Managing Depressive Episodes Across the Bipolar
Integrating Neurobiology and Research Evidence Into Clinical Practice
This archived, self-directed learning activity is available for personal viewing. The program involves a multidisciplinary faculty of clinician researchers from various facilities around the world.
The introduction of DSM-5 in May 2013 instantiated several conceptual aspects highly relevant to the diagnosis and treatment of bipolar disorder. In addition to antidepressant induction of hypo/mania as indicative of an underlying bipolar disorder, the DSM-5 has removed mixed states and supplanted it with the mixed features specifier (MFS).
Mixed features have historical, conceptual, nosological, diagnostic and therapeutic implication. For example, for the past two centuries, phenomenological descriptions of mood disorders have fluctuated between categorical and dimensional characterizations. Kraepelin's unitary hypothesis surmised a more dimensional characterization which remained the predominant framework until 1980 and the introduction of the DSM-III. DSM-III balkanized affective disorder into unipolar and bipolar disorders, which turned out to be both organizing, in the sense of imposing categorical constructs, but in many ways compromised clinician's abilities to diagnose and treat.
Furthermore, the last two decades have witnessed the introduction of a disparate assortment of treatments including but not limited to psychosocial and pharmacologic capable of symptom mitigation and improved patient reported outcomes in adults with bipolar disorder. The program herein attempts to provide a synthesis of current controversies surrounding the diagnosis of mood disorders along the mood disorder spectrum, as well as provide participants with an up-to-date review of biomarkers and their relevance to the diagnosis and treatment of bipolar disorders, as well as a summary of evidence-based treatments for individuals presenting with mood disorders along the spectrum.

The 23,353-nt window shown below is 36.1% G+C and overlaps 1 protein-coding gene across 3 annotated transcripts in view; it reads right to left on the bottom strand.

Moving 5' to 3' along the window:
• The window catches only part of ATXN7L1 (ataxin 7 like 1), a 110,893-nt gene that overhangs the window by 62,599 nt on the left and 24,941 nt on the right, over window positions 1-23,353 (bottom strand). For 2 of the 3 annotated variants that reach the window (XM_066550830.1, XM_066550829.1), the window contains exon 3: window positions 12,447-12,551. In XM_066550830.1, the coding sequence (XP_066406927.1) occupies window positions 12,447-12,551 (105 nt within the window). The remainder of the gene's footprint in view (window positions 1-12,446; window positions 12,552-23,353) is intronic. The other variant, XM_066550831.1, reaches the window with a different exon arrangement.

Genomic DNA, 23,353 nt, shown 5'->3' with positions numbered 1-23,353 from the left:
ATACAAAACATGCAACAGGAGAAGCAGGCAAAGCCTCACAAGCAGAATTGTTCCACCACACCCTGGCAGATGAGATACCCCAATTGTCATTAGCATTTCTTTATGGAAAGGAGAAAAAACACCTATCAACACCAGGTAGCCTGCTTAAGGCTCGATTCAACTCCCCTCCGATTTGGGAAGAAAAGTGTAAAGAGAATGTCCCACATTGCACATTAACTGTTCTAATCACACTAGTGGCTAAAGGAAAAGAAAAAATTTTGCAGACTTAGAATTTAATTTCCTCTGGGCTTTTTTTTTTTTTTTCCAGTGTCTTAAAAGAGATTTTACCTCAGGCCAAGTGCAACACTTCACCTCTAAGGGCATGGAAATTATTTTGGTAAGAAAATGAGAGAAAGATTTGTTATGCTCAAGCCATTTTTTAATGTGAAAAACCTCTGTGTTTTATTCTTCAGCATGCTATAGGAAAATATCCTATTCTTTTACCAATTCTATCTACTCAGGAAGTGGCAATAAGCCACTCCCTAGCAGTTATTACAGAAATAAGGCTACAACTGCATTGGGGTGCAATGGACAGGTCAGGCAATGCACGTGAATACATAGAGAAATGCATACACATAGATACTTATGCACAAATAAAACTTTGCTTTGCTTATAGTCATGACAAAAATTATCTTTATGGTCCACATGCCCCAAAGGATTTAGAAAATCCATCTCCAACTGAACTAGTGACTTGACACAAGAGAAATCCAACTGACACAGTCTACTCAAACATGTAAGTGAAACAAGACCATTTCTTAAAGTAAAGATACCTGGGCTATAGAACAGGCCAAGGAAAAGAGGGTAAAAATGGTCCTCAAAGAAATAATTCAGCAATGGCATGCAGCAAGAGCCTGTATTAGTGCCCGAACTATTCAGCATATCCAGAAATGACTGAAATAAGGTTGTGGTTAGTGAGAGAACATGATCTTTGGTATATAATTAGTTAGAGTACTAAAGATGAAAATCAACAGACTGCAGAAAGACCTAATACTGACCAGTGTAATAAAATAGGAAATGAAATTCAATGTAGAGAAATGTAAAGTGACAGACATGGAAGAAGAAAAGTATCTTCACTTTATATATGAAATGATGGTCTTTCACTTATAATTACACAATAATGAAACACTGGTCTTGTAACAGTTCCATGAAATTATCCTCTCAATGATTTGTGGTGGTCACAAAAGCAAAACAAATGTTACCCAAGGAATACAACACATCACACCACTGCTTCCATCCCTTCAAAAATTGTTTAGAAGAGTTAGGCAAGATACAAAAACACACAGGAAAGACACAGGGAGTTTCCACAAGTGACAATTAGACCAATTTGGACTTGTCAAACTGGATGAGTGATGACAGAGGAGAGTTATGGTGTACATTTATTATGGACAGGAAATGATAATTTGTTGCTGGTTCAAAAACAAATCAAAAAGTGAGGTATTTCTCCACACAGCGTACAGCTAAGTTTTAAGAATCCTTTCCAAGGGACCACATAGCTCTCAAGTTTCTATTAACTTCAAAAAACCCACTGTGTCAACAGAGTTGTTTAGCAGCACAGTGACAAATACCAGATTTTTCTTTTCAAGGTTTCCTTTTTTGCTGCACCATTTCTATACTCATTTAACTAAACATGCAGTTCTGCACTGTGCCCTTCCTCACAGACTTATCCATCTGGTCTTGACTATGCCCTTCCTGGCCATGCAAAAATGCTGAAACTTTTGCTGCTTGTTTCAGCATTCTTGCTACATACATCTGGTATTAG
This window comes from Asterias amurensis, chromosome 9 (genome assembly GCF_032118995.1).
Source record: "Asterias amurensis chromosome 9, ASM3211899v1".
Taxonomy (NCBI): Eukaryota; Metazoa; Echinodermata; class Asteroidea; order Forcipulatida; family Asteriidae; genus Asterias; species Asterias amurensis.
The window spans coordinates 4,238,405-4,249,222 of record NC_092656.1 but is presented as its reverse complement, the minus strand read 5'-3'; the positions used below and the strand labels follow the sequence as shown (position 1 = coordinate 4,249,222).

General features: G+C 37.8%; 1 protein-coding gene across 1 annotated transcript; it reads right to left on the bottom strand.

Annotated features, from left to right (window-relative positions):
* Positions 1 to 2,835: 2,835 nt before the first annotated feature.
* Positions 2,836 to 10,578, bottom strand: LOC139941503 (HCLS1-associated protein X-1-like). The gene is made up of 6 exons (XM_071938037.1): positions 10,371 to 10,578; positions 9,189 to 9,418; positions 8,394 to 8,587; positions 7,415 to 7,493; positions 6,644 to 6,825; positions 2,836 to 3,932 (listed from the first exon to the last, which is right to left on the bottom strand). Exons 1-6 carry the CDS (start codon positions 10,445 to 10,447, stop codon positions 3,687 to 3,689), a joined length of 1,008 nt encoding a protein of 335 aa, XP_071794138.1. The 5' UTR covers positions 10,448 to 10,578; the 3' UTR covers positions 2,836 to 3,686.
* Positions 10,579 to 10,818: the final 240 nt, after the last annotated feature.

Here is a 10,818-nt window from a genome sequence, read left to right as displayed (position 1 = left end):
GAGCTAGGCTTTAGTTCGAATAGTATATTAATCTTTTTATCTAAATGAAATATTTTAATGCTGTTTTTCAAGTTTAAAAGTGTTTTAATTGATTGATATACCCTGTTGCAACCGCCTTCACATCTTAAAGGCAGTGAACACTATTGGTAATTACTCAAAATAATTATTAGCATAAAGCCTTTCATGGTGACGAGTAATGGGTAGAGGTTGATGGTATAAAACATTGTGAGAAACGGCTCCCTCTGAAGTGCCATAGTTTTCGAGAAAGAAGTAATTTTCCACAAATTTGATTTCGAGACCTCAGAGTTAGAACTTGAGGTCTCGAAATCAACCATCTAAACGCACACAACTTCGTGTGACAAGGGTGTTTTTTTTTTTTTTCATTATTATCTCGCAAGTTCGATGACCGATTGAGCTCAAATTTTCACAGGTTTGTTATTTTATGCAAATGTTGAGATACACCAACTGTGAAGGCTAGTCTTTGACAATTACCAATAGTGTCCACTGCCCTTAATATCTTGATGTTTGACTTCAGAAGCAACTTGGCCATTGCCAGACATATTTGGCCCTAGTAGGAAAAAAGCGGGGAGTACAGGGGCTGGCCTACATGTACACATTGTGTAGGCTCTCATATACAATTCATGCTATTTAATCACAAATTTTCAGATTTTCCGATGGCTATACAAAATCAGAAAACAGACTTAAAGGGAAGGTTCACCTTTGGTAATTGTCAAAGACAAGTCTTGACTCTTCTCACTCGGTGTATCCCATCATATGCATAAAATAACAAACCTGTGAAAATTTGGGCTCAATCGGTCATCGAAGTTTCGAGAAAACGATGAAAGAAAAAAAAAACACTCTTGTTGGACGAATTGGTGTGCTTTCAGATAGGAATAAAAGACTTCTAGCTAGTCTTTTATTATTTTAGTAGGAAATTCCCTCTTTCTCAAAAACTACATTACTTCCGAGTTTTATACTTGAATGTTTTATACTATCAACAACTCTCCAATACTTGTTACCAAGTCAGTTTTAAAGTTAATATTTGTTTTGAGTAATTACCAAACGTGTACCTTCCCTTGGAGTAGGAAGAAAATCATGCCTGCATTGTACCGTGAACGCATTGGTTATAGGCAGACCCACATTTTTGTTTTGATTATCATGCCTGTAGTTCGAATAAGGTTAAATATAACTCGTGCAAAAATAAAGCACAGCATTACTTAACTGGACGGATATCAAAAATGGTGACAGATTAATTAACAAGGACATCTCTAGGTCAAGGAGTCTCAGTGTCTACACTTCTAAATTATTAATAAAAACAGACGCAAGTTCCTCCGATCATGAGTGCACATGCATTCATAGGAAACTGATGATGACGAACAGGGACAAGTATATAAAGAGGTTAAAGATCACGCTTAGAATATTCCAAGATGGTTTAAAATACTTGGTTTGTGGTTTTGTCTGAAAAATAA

The presentations are provided by three of the leading experts in bipolar disorder and Professors of Psychiatry. Dr. Nassir Ghaemi from Tufts University, Dr. Mark Frye from the Mayo Clinic, and Dr. Roger McIntyre from the University of Toronto Brain and Cognition Discovery Foundation.
Roger S. McIntyre, Executive Director, Brain and Cognition Discovery Foundation (BCDF).
The THINC-it Tool:
Nassir Ghaemi, MD, MPH
Director, Mood Disorders Program
Tufts Medical Centre
Historical and Conceptual Overview of Bipolar Disorder
Mark A. Frye, MD
Director, Depression Centre
Biomarkers for Bipolar Disorder -- Relevance to Clinical Practice
Roger McIntyre, MD, FRCPC
Professor of Psychiatry and Pharmacology
Executive Director, BCDF
Head, Mood Disorders Psychopharmacology Unit
Approaches to Management of Treatment of Bipolar Disorder Spectrum
All Speakers Questions and Answers Session